Page duBois, a classicist known for her daring and originality, turns in this new book to one of the most troubling subjects in the study of antiquity: the indispensability of slaves in ancient Greece. DuBois argues that every object and text in the world of ancient Greece bears the marks of slavery and the need to reiterate the distinction between slave and free. And yet the ubiquity of slaves in ancient societies has been overlooked by scholars who idealize antiquity, misconstrued by those who view slavery through the lens of race, and obscured by the split between historical and philological approaches to the classics.
DuBois begins her study by exploring the material culture of slavery, including how most museum exhibits erase the presence of slaves in the classical world. Shifting her focus to literature, she considers the place of slaves in Plato's Meno, Aristotle's Politics, Aesop's Fables, Aristophanes' Wasps, and Euripides' Orestes. She contends throughout that portraying the difference between slave and free as natural was pivotal to Greek concepts of selfhood and political freedom, and that scholars who idealize such concepts too often fail to recognize the role that slavery played in their articulation.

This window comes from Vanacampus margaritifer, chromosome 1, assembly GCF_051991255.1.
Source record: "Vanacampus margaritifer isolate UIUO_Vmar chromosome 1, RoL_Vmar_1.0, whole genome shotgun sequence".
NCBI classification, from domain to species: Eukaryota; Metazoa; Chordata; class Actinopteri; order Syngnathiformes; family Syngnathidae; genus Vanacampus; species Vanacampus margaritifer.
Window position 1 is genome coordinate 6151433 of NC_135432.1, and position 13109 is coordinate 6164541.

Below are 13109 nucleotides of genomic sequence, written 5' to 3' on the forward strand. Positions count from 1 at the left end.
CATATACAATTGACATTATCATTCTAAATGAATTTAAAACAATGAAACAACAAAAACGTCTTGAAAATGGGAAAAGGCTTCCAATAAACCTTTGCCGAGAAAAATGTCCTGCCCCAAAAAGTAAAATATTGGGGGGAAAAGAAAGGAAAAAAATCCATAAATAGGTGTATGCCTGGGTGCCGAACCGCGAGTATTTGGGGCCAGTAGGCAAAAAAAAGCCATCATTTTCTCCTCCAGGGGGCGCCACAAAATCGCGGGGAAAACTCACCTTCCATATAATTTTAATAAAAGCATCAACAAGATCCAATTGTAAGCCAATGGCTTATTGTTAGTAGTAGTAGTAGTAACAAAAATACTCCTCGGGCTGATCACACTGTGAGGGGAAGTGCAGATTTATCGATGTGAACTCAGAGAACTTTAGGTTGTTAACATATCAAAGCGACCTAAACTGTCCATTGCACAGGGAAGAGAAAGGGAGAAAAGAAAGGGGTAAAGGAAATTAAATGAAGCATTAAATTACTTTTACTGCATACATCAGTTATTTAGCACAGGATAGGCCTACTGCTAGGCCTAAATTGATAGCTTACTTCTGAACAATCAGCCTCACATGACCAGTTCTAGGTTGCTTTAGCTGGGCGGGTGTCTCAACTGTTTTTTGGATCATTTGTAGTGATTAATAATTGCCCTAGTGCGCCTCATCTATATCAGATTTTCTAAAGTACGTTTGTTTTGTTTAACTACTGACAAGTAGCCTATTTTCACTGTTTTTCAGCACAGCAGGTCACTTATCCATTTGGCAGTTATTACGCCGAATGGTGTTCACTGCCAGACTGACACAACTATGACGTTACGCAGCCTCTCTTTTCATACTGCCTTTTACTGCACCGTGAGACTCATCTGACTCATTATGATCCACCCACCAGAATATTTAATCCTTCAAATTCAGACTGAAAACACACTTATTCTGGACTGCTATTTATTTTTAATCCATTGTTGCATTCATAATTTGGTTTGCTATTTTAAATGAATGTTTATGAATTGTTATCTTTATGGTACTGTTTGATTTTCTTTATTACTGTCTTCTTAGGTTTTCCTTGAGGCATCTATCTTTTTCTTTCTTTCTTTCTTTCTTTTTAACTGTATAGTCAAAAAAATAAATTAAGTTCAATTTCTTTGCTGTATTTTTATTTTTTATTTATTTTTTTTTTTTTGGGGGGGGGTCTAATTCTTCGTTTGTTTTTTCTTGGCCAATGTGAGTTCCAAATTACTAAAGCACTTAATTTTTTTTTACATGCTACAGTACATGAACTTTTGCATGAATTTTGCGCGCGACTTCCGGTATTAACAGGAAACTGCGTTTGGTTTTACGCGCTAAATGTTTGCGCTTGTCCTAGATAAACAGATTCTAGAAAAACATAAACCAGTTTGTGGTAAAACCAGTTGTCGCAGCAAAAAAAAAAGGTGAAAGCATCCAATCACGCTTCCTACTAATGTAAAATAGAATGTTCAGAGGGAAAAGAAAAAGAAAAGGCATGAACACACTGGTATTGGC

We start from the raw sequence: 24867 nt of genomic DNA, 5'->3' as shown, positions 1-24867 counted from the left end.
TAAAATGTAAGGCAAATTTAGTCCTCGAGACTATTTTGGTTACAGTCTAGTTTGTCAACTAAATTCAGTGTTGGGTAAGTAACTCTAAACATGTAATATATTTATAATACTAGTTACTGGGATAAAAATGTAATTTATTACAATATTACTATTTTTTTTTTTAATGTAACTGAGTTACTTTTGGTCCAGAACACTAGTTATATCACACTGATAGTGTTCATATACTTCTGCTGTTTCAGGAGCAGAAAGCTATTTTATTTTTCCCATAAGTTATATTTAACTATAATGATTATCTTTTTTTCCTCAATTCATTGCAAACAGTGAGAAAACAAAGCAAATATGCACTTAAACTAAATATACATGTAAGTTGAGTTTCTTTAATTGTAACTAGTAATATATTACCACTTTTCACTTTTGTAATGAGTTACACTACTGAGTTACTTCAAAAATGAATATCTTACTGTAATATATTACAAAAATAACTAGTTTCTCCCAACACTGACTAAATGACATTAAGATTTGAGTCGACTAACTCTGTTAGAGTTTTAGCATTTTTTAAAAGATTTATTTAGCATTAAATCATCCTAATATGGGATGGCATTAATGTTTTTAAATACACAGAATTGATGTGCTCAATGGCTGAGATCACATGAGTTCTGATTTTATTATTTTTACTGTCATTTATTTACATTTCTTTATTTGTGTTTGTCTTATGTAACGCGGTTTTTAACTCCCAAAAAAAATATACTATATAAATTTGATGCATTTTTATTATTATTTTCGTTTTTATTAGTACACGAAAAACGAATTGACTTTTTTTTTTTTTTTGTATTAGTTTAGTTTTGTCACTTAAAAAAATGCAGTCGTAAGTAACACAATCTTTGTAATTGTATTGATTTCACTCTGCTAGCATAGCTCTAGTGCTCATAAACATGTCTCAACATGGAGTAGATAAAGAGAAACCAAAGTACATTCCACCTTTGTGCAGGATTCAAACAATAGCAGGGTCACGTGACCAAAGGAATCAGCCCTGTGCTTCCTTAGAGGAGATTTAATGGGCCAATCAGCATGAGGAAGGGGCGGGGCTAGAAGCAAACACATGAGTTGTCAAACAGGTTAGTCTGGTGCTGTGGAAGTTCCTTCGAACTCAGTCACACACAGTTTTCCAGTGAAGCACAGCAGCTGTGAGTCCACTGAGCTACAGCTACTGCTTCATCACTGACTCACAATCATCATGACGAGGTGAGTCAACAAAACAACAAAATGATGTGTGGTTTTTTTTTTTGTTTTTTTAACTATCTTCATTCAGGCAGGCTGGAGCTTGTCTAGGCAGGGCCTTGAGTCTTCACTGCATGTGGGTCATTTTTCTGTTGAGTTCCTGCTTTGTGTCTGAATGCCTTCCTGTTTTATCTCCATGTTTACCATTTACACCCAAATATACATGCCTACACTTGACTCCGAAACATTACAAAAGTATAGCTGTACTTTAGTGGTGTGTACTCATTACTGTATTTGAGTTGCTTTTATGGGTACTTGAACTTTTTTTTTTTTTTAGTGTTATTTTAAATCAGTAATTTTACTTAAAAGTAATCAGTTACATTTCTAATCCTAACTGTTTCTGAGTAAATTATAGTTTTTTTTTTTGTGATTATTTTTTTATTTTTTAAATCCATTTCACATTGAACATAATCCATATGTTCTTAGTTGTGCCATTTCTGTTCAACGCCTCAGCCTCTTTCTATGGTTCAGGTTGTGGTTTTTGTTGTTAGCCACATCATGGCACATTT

Opening new lines of inquiry into ancient culture, Slaves and Other Objects will enlighten classicists and historians alike.
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